I flew a thousand miles to escape the Florida heat and enjoy a few warm, verdant days in the mountains. I arrived to cloudy, overcast skies and endless rain. There was even a midnight thunderstorm here, and I am chilled to the bone.

Instead of staying in a hotel, I opted to rent an apartment through Airbnb. It’s a second-floor walkup. The kicker is that I have to be exceedingly quiet and respectful of the cancer patient living in the first-floor apartment. Seriously? This was supposed to be my escape from cancer.

That is the true essence of shlemazel:  being the one who gets dumped/spilled/shit upon.



Today, I saw a t-shirt that said “Metaphors Be With You,” written in a “Star Wars” font. While I haven’t been very communicative lately with anyone other than my sons, I immediately complimented the woman on her shirt. The slogan perfectly expressed the hollowness I’ve been feeling lately.

Moose left for computer camp ten days ago. Wild Thing left for leadership camp five days ago, and Wizard is busy continuing to fail classes in summer session at college. I found myself  utterly alone in my cavernous home. When Casa Zona (the Zone house) was filled with all my  men, it felt so alive. It was trashed, mind you, but vibrating with the sounds of teenage boys and their dad. At any given time I’d hear someone playing guitar  or honking the saxophone, the dulcet strains of HGTV and Food Network shows, or the raunchy lyrics and laughter of  YouTube videos. 

When WineGuy died, the melody left my life. When the boys left home, the harmony was gone, too. I could hardly bear the deafening silence I craved during the boisterous years of the boys’ youth. I missed the noise, yet any noise irritated me:  an awful paradox. And so, I find myself perfectly alone on a vacation I insisted I wanted to take by myself, and I’m beginning to understand the incessant prattle of my mother, who was widowed eight years ago. With no one around to talk to, I’m grateful for any human contact. That is, I’m grateful for people who reach out to speak with me, but I am not remotely interested in phoning any friends “just to talk”.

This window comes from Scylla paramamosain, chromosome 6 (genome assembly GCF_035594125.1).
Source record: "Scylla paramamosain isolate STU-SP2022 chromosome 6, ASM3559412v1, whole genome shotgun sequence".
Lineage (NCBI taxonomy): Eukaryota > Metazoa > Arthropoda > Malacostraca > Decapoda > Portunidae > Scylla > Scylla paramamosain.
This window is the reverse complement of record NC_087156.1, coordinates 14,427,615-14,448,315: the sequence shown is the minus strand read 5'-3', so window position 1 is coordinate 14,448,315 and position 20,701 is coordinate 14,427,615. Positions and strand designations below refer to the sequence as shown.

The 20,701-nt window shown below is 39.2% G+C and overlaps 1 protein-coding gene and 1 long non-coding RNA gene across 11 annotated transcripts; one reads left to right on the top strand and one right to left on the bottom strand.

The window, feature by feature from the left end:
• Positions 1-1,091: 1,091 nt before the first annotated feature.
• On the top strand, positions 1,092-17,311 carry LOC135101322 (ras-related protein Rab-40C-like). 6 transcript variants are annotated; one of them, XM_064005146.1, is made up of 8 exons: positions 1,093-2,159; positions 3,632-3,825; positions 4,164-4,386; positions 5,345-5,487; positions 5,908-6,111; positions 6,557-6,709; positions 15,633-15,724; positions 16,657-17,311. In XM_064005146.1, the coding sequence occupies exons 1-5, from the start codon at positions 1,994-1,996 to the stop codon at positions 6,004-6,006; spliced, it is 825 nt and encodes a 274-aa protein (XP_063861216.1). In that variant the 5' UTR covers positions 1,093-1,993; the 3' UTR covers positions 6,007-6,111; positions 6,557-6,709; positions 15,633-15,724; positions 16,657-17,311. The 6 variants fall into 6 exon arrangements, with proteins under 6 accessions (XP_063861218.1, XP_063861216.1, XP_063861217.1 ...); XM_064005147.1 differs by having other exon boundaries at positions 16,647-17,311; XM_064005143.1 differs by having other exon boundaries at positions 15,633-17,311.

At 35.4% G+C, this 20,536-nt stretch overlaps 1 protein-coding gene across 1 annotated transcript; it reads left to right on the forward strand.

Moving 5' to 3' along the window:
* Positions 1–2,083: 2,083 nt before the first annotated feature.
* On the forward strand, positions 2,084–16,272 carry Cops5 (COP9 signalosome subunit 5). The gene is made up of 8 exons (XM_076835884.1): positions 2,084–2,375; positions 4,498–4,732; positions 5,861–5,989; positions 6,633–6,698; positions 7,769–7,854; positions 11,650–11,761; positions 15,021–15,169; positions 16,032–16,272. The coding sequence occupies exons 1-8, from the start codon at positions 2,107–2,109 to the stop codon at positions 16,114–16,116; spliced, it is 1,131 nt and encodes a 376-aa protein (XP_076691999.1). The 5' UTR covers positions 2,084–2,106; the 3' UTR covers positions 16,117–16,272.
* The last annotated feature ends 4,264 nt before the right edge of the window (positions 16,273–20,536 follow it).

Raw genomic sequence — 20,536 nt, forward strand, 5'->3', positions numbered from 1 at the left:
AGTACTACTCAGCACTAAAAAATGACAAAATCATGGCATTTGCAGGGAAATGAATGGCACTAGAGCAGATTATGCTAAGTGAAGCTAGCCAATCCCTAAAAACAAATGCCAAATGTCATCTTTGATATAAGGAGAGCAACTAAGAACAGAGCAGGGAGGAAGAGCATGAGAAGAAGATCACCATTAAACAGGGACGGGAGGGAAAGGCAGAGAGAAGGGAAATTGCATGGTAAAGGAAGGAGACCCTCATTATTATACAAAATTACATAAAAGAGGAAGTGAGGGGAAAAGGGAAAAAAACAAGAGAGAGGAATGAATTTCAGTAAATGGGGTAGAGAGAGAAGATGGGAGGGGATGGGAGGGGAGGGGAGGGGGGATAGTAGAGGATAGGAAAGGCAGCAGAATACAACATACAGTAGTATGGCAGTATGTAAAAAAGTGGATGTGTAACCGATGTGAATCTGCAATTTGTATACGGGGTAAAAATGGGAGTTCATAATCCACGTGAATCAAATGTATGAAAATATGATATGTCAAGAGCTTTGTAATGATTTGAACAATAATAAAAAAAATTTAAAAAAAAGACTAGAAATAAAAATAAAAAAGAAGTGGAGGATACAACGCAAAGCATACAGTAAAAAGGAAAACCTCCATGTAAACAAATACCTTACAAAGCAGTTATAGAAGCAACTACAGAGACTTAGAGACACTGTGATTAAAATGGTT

It’s very weird:  I only want certain people to engage me in conversation. I’m delighted to hear updates from Moose and Wild Thing at camp, but every conversation with Wizard catapults me into paroxysms of frustration and grief for WineGuy. An intense discussion with Sprite about books and writing was far more nurturing than a recent dinner with Belle and Calvin, which felt more like an intervention than a fun girls’ night. I am brittle and empty, and I don’t know what to do with myself. If WineGuy were with me on this vacation, we’d be out running and exploring from dawn til dusk. He always filled in the details of the big picture I painted. Now, I have to do that for myself, and I’m paralyzed in that hollow space between desire and inertia.


Today is Father’s Day. It is the first Father’s Day we are spending without WineGuy here, and it’s not a great day. I’m feeling abandoned by the men in my life because the best of them are gone.

WineGuy left this earthly plane six weeks ago. I guess I’m still numb:  most days are pretty good interspersed with unpredictable sad moments. Two days ago, I took Moose and Wild Thing to see Disney/Pixar’s “Inside Out” What should have been a fun little animated movie left me missing WineGuy very much and made me endlessly sad.

My father passed away almost eight years ago. I have come to terms with his death, but the endless photos and Facebook tributes to fathers make me miss him a lot today. His brother, my favorite uncle, who was partially responsible for introducing me to WineGuy has been gone eighteen years. HIs grandchildren’s tributes to their father, my cousin, widen the hole in my heart today.

Finally, Moose left for summer camp today. I got up before the roosters to drive him to the airport. He flew by himself through Atlanta to Philadelphia, and I am endlessly proud of him. But, he will be missing from today’s maudlin little celebration of Wizard’s 19th birthday. Even with Wizard home for the day, I’m feeling like parts of me are missing. Myriad “I’m thinking of you today” messages from friends far and wide are not helping either.

This is all new. It’s certainly not normal. I wonder when that will be.

30 Days